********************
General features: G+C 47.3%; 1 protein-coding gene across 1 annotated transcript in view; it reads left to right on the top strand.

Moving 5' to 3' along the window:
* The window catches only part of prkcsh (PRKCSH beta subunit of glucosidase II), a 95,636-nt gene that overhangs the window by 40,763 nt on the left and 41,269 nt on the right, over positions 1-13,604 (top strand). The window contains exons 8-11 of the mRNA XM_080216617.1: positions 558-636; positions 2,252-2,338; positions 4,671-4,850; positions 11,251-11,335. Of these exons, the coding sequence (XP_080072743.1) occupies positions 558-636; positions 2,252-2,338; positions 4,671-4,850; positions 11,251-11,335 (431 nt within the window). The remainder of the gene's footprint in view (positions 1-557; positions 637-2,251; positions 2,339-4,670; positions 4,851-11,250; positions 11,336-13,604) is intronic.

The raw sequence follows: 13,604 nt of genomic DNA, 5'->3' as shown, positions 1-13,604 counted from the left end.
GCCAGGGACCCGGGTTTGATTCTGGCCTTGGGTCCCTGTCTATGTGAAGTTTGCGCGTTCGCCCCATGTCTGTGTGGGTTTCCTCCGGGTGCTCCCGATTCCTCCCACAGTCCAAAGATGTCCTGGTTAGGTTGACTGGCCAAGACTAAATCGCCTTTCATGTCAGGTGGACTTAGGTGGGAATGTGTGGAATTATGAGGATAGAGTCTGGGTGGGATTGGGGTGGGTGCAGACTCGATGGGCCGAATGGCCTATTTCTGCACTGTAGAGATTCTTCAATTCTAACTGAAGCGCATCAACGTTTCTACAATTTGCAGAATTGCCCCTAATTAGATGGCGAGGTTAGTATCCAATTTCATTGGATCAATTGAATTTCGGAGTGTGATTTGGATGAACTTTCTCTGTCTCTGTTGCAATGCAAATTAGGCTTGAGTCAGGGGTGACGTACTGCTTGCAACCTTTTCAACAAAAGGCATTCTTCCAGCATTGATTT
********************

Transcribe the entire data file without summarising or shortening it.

General features: G+C 47.3%; 1 protein-coding gene across 1 annotated transcript in view; it reads left to right on the top strand.

Moving 5' to 3' along the window:
* The window catches only part of prkcsh (PRKCSH beta subunit of glucosidase II), a 95,636-nt gene that overhangs the window by 40,763 nt on the left and 41,269 nt on the right, over positions 1-13,604 (top strand). The window contains exons 8-11 of the mRNA XM_080216617.1: positions 558-636; positions 2,252-2,338; positions 4,671-4,850; positions 11,251-11,335. Of these exons, the coding sequence (XP_080072743.1) occupies positions 558-636; positions 2,252-2,338; positions 4,671-4,850; positions 11,251-11,335 (431 nt within the window). The remainder of the gene's footprint in view (positions 1-557; positions 637-2,251; positions 2,339-4,670; positions 4,851-11,250; positions 11,336-13,604) is intronic.

The raw sequence follows: 13,604 nt of genomic DNA, 5'->3' as shown, positions 1-13,604 counted from the left end.
GCCAGGGACCCGGGTTTGATTCTGGCCTTGGGTCCCTGTCTATGTGAAGTTTGCGCGTTCGCCCCATGTCTGTGTGGGTTTCCTCCGGGTGCTCCCGATTCCTCCCACAGTCCAAAGATGTCCTGGTTAGGTTGACTGGCCAAGACTAAATCGCCTTTCATGTCAGGTGGACTTAGGTGGGAATGTGTGGAATTATGAGGATAGAGTCTGGGTGGGATTGGGGTGGGTGCAGACTCGATGGGCCGAATGGCCTATTTCTGCACTGTAGAGATTCTTCAATTCTAACTGAAGCGCATCAACGTTTCTACAATTTGCAGAATTGCCCCTAATTAGATGGCGAGGTTAGTATCCAATTTCATTGGATCAATTGAATTTCGGAGTGTGATTTGGATGAACTTTCTCTGTCTCTGTTGCAATGCAAATTAGGCTTGAGTCAGGGGTGACGTACTGCTTGCAACCTTTTCAACAAAAGGCATTCTTCCAGCATTGATTT